We have studied three low-dimensional systems with sub-micron dimensions: a single polyacetylene (PA) nanofiber; a single-walled carbon nanotube (SWNT)-rope; and a lithographically prepared stripe of poly(2-methoxy-5-(2-ethyl hexyloxy)-p-phenylene vinylene) (MEH-PPV). In each case, the sample was contacted to four-probe electrodes, with 100-nm spacing and various electronic transport properties such as the I-V characteristics, the temperature dependence of resistivity and the gate voltage dependence of the transport current were measured. The PA nanofiber was found to be non-ohmic with a room temperature conductivity of ∼0.1 S/cm. Its carriers were found to be hole-like with charge carrier mobility of μ = 7.76 × 10-2 cm2/Vs. For the SWNT-rope, the temperature-dependence of resistivity exhibited signatures of a Luttinger liquid for temperatures below 30 K. With varying gate voltage, periodic peaks were seen in the nanotube current which would normally be attributed to the effects of Coulomb blockade. Interestingly, these peaks show three-way splitting, similar to observations in triple quantum dot experiments. The MEH-PPV stripe, which was produced using electron beam lithography, had I-V characteristics similar to that of a large band-gap semiconductor. In the high field region, these characteristics could be explained in terms of a single carrier device model which considers the field-dependent mobility along with space charge limited conduction (SCLC). All three samples can be considered as field-effect transistors (FETs), with potential use in future high density integrated electronic devices.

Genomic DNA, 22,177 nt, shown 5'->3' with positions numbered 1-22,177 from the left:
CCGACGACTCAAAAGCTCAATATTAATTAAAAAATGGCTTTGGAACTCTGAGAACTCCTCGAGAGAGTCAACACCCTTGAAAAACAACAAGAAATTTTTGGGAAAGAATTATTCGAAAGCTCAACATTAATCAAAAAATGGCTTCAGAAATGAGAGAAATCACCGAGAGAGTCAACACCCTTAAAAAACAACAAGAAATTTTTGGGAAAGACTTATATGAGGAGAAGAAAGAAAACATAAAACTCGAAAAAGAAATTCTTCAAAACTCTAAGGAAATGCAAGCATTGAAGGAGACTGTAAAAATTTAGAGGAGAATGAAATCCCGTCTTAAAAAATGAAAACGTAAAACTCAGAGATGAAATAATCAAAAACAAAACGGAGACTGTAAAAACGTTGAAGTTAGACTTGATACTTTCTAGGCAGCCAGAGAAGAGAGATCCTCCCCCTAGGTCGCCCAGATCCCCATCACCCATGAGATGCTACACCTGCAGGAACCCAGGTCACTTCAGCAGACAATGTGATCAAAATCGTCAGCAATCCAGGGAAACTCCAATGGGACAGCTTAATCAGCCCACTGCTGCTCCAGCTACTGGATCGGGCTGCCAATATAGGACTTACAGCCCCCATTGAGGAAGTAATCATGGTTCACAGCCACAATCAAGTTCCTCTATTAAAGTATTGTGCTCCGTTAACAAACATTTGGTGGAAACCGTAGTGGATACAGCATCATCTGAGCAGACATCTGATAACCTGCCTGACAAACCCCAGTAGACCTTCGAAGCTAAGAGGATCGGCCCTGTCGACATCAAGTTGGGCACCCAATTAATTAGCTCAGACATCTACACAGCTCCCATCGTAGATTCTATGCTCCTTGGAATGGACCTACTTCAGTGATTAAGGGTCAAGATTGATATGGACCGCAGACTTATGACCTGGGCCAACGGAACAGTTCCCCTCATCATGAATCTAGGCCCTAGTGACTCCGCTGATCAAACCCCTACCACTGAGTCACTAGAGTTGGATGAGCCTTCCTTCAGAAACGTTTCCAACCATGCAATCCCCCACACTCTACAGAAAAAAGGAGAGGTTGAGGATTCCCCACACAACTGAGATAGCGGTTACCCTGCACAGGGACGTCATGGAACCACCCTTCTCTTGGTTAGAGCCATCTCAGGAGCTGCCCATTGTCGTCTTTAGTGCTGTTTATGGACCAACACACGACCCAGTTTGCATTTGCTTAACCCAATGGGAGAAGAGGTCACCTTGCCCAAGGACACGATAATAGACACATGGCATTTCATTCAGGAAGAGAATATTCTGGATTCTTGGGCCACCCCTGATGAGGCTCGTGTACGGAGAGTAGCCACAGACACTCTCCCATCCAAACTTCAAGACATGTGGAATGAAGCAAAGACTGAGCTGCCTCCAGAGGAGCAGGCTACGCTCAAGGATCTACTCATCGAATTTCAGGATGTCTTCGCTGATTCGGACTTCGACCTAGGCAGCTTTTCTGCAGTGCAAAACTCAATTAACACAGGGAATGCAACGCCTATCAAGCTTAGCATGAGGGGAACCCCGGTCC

|Number of pages||7|
|Journal||Thin Solid Films|
|State||Published - 1 Aug 2001|
|Event||4th International Conference on Nano-Molecular Electronics - Kobe, Japan|
Duration: 5 Dec 2000 → 7 Dec 2000
- Electrical transport